He's a comedian. He's a YouTube sensation. And now he becomes an author. Best known for his song parodies and riffs on yoga pants and homeschooling, Tim Hawkins now shares his perspective on life in the 21st century in his long-awaited debut book.Read more...
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He's a comedian. He's a YouTube sensation. And now he becomes an author. Best known for his song parodies and riffs on yoga pants and homeschooling, Tim Hawkins now shares his perspective on life in the 21st century in his long-awaited debut book. Tim's topics are as wide-ranging as his stand-up comedy including marital communications ("Marriage needs a challenge flag, like in pro football"), worship music ("Pick the right key, because I'm not Barry White and I'm not a Bee Gee"), and food ("Eating a Krispy Kreme donut is like eating a baby angel"). Diary of a Jackwagon reveals a witty and relatable voice reminding readers that for life's many difficulties, laughter is always the best medicine - when there aren't any pills left.
- ISBN-13: 9780718006297
- ISBN-10: 0718006291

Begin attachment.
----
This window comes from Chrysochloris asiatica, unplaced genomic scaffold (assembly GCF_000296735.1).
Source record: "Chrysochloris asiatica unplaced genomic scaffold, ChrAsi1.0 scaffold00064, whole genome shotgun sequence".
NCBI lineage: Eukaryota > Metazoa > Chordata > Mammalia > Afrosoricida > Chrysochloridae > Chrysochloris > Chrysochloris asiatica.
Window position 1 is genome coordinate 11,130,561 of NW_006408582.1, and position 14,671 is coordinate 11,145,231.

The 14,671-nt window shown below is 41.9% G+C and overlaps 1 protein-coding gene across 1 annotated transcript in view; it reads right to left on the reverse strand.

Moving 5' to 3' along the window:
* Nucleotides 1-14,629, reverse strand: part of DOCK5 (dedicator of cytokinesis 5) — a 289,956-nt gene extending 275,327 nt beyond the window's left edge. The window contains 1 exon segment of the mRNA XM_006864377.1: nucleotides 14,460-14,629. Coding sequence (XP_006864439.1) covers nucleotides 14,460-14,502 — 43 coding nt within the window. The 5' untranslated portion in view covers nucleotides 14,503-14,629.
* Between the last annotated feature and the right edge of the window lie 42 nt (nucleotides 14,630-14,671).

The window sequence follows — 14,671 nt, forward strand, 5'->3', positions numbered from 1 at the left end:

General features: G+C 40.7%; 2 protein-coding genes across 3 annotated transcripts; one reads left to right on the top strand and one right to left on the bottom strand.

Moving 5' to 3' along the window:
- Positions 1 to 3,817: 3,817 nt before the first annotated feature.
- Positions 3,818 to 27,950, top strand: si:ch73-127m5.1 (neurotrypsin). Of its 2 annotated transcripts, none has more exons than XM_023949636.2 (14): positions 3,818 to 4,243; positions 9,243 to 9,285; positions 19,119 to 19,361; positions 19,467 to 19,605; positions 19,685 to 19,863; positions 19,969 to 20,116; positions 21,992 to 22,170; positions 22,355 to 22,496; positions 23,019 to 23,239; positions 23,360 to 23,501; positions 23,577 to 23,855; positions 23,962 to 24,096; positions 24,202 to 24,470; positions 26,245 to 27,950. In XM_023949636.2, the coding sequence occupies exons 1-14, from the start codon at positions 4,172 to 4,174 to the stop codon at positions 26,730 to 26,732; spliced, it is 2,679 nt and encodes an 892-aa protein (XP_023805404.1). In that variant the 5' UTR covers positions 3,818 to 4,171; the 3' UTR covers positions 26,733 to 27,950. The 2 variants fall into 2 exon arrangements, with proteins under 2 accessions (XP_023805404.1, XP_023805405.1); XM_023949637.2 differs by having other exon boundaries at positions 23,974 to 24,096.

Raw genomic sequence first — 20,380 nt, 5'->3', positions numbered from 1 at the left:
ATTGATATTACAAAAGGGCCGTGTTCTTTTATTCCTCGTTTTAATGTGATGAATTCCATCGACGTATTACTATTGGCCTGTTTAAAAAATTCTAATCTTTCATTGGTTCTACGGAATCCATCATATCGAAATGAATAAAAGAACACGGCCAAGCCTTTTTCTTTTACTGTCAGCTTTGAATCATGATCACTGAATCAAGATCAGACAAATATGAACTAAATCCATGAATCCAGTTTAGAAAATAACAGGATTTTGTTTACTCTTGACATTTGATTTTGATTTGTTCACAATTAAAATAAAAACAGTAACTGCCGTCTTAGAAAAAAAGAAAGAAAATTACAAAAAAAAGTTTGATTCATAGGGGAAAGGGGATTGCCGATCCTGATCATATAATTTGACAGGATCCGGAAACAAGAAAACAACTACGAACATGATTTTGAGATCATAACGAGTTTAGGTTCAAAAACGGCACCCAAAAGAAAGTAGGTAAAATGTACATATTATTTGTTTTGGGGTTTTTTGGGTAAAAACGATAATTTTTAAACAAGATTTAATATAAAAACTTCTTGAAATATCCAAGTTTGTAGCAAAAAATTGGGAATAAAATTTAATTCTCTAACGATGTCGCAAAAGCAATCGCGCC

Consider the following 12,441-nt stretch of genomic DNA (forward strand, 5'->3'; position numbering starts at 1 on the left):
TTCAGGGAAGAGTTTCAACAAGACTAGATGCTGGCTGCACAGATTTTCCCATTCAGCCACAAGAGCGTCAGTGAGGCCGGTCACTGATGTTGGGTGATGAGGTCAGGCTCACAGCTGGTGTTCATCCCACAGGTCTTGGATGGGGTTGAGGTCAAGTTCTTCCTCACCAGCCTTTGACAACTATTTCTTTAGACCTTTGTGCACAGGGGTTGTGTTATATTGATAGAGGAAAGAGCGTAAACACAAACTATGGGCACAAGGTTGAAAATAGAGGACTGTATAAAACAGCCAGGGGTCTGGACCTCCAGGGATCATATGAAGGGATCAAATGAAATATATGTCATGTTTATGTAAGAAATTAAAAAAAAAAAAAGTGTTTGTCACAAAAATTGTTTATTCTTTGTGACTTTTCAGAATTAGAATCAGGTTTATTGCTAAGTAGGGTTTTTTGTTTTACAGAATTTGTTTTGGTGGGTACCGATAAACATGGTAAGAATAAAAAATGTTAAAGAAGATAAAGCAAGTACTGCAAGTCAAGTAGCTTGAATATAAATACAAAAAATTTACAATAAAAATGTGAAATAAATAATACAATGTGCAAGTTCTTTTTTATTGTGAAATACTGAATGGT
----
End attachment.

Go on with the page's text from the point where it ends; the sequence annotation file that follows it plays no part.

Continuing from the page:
- Publisher: Thomas Nelson
- Publish Date: August 2015
- Page Count: 224
- Dimensions: 8.3 x 5.5 x 0.6 inches
- Shipping Weight: 0.45 pounds
Publishers Weekly® Reviews
- Reviewed in: Publishers Weekly, page .
- Review Date: 2015-07-06
- Reviewer: Staff
Comedian Hawkins, known for parody songs, parenting humor, and clean laughs, brings together his popular routine and his raucous home life in this debut taken from his “private comedy journal.” Those expecting a straightforward tale should look elsewhere; Hawkins’s book scorns chronology and narrative cohesion in favor of one zany punchline after another. With 20 years of stand-up experience and over 45 million YouTube views, Hawkins certainly knows how to attract a wide audience. Framing larger societal observations in stories taken from his private life, Hawkins frequently spirals off into riffs on the foibles of marriage, child-raising antics, anxieties about middle age, and bodily discomforts. As an evangelical Christian, he spends time poking fun (lovingly) at his community—their tendency to Christianese everything, their abhorrence of particular words and topics—and also combating the surface-level critique of evangelicals as “stick-in-the-mud, uneducated, ultra-conservative know-it-all(s).” Made with equal parts empathy and wit, these 41 meandering chapters eventually come together to reveal the unconventional blueprint of one of Christian humor’s kookiest minds. (Aug.)